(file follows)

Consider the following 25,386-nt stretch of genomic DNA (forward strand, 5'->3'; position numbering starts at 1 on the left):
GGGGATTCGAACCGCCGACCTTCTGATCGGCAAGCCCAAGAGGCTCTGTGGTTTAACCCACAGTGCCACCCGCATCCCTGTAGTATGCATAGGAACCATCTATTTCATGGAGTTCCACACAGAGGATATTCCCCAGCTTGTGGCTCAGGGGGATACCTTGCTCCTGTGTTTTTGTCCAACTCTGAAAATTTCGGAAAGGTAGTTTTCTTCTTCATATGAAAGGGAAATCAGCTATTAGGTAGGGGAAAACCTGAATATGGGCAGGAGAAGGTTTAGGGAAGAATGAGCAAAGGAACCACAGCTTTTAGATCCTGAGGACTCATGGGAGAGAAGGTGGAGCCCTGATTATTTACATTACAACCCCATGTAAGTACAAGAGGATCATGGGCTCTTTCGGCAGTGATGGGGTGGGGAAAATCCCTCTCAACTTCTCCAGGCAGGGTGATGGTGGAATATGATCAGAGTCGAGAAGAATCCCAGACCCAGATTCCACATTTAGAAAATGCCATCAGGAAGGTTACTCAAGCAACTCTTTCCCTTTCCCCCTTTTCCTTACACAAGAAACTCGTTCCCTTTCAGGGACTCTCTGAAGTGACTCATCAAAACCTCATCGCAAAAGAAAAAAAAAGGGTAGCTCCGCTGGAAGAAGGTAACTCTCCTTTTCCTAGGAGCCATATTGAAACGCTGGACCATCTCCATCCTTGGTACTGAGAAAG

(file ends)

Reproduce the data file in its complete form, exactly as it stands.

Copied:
Consider the following 25,386-nt stretch of genomic DNA (forward strand, 5'->3'; position numbering starts at 1 on the left):
GGGGATTCGAACCGCCGACCTTCTGATCGGCAAGCCCAAGAGGCTCTGTGGTTTAACCCACAGTGCCACCCGCATCCCTGTAGTATGCATAGGAACCATCTATTTCATGGAGTTCCACACAGAGGATATTCCCCAGCTTGTGGCTCAGGGGGATACCTTGCTCCTGTGTTTTTGTCCAACTCTGAAAATTTCGGAAAGGTAGTTTTCTTCTTCATATGAAAGGGAAATCAGCTATTAGGTAGGGGAAAACCTGAATATGGGCAGGAGAAGGTTTAGGGAAGAATGAGCAAAGGAACCACAGCTTTTAGATCCTGAGGACTCATGGGAGAGAAGGTGGAGCCCTGATTATTTACATTACAACCCCATGTAAGTACAAGAGGATCATGGGCTCTTTCGGCAGTGATGGGGTGGGGAAAATCCCTCTCAACTTCTCCAGGCAGGGTGATGGTGGAATATGATCAGAGTCGAGAAGAATCCCAGACCCAGATTCCACATTTAGAAAATGCCATCAGGAAGGTTACTCAAGCAACTCTTTCCCTTTCCCCCTTTTCCTTACACAAGAAACTCGTTCCCTTTCAGGGACTCTCTGAAGTGACTCATCAAAACCTCATCGCAAAAGAAAAAAAAAGGGTAGCTCCGCTGGAAGAAGGTAACTCTCCTTTTCCTAGGAGCCATATTGAAACGCTGGACCATCTCCATCCTTGGTACTGAGAAAG